I need to ignore the PKIX path building exception

javax.net.ssl.SSLHandshakeException: sun.security.validator.ValidatorException:
PKIX path building failed: sun.security.provider.certpath.SunCertPathBuilderExc
ption: unable to find valid certification path to requested target

I know how to do this by writing my own class implementing X509TrustManager where I always return true from isServerTrusted.

However, I don't want to trust all servers & all clients.

  • I want all the default verification to be done for clients as is done currently.
  • For servers, I want to ignore server cert verification only for one particular cert but want to go ahead and verify it as is done currently (for eg. using cacerts store).

How can I achieve something like this - i.e. pass on part of the verification to whatever was the X509TrustFactory object before I replaced it.

i.e. this is what I want to do

public boolean isServerTrusted(X509Certificate[] chain)
    if(chain[0].getIssuerDN().getName().equals("MyTrustedServer") && chain[0].getSubjectDN().getName().equals("MyTrustedServer"))
        return true;

    // else I want to do whatever verification is normally done

Also I don't want to disturb the existing isClientTrusted verification.

How can I do this?


You can get hold of the existing default trust manager and wrap it in your own using something like this:

TrustManagerFactory tmf = TrustManagerFactory
// Using null here initialises the TMF with the default trust store.
tmf.init((KeyStore) null);

// Get hold of the default trust manager
X509TrustManager x509Tm = null;
for (TrustManager tm : tmf.getTrustManagers()) {
    if (tm instanceof X509TrustManager) {
        x509Tm = (X509TrustManager) tm;

// Wrap it in your own class.
final X509TrustManager finalTm = x509Tm;
X509TrustManager customTm = new X509TrustManager() {
    public X509Certificate[] getAcceptedIssuers() {
        return finalTm.getAcceptedIssuers();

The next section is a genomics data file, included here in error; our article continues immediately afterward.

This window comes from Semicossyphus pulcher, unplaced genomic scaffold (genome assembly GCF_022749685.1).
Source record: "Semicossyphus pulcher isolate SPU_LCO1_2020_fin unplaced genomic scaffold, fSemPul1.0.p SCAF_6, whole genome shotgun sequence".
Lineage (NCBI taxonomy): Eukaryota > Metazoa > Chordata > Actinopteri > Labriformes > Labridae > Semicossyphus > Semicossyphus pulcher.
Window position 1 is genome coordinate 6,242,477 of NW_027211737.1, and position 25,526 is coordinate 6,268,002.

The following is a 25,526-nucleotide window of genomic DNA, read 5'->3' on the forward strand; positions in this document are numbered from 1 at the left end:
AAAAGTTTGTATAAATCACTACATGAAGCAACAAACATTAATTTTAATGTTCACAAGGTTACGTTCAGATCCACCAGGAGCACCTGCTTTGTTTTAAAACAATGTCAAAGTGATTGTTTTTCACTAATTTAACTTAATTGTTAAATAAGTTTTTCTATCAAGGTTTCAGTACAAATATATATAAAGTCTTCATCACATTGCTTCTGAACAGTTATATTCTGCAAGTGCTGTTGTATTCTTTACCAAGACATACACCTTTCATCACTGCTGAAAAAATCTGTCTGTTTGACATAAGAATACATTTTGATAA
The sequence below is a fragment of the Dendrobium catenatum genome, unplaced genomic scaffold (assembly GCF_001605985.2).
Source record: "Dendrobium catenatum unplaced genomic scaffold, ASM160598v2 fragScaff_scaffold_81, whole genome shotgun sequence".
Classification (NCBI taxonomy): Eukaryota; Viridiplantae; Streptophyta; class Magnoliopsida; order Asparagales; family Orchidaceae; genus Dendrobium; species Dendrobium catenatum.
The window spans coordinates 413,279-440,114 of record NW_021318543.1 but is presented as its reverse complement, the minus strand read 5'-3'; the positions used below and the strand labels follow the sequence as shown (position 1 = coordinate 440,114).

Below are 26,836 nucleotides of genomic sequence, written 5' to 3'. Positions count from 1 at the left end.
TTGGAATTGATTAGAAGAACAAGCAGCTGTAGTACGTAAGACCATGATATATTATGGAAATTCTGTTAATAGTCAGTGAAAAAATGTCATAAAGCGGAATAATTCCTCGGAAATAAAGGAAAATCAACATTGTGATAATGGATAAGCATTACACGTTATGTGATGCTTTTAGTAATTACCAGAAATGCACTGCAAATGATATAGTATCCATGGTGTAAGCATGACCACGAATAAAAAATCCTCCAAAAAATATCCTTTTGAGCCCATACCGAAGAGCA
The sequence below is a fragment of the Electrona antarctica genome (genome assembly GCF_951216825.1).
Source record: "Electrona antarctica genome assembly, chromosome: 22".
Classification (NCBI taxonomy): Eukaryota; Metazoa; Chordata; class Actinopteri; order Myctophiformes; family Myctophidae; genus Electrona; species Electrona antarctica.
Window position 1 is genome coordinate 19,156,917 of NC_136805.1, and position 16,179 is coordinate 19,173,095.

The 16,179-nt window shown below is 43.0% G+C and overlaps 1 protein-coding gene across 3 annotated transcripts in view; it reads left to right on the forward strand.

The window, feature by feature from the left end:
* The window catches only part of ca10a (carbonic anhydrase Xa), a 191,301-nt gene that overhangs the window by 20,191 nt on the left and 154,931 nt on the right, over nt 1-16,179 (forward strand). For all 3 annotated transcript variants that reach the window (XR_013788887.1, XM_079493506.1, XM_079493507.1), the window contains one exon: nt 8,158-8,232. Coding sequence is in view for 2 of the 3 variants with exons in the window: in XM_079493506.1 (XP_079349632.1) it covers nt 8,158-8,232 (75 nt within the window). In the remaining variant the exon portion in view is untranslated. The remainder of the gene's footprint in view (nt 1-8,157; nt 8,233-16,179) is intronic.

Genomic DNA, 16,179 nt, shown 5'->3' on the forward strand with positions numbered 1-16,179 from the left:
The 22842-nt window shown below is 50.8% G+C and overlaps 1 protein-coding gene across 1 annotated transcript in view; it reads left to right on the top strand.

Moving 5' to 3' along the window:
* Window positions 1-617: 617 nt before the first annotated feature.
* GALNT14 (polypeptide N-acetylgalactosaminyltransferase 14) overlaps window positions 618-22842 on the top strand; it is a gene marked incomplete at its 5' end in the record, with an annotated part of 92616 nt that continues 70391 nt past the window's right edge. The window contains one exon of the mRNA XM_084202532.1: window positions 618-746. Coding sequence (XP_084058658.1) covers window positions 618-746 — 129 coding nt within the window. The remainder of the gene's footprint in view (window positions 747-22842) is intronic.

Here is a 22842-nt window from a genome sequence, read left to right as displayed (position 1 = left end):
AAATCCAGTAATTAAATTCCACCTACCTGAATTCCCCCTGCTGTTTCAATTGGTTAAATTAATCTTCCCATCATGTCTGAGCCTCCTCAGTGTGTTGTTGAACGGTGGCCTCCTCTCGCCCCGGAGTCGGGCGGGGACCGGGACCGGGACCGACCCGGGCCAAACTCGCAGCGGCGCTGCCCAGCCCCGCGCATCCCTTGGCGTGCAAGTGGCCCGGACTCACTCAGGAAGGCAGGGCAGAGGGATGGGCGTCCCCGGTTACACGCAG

public void checkServerTrusted(X509Certificate[] chain,
            String authType) throws CertificateException {
        finalTm.checkServerTrusted(chain, authType);

    public void checkClientTrusted(X509Certificate[] chain,
            String authType) throws CertificateException {
        finalTm.checkClientTrusted(chain, authType);

SSLContext sslContext = SSLContext.getInstance("TLS");
sslContext.init(null, new TrustManager[] { customTm }, null);

// You don't have to set this as the default context,
// it depends on the library you're using.

You can then implement your own logic around finalTm.checkServerTrusted(chain, authType);.

However, you should make sure you're making an exception for the specific certificate you want to ignore.

What you're doing in the following is letting through any certificate with these Issuer DN and Subject DN (which isn't difficult to forge):

if(chain[0].getIssuerDN().getName().equals("MyTrustedServer") && chain[0].getSubjectDN().getName().equals("MyTrustedServer"))
    return true;

You could instead load the X509Certificate instance from a known reference and compare the actual value in the chain.

In addition, checkClientTrusted and checkServerTrusted are not methods that return true or false, but void methods that will succeed silently by default. If there's something wrong with the certificate you expect, throw a CertificateException explicitly.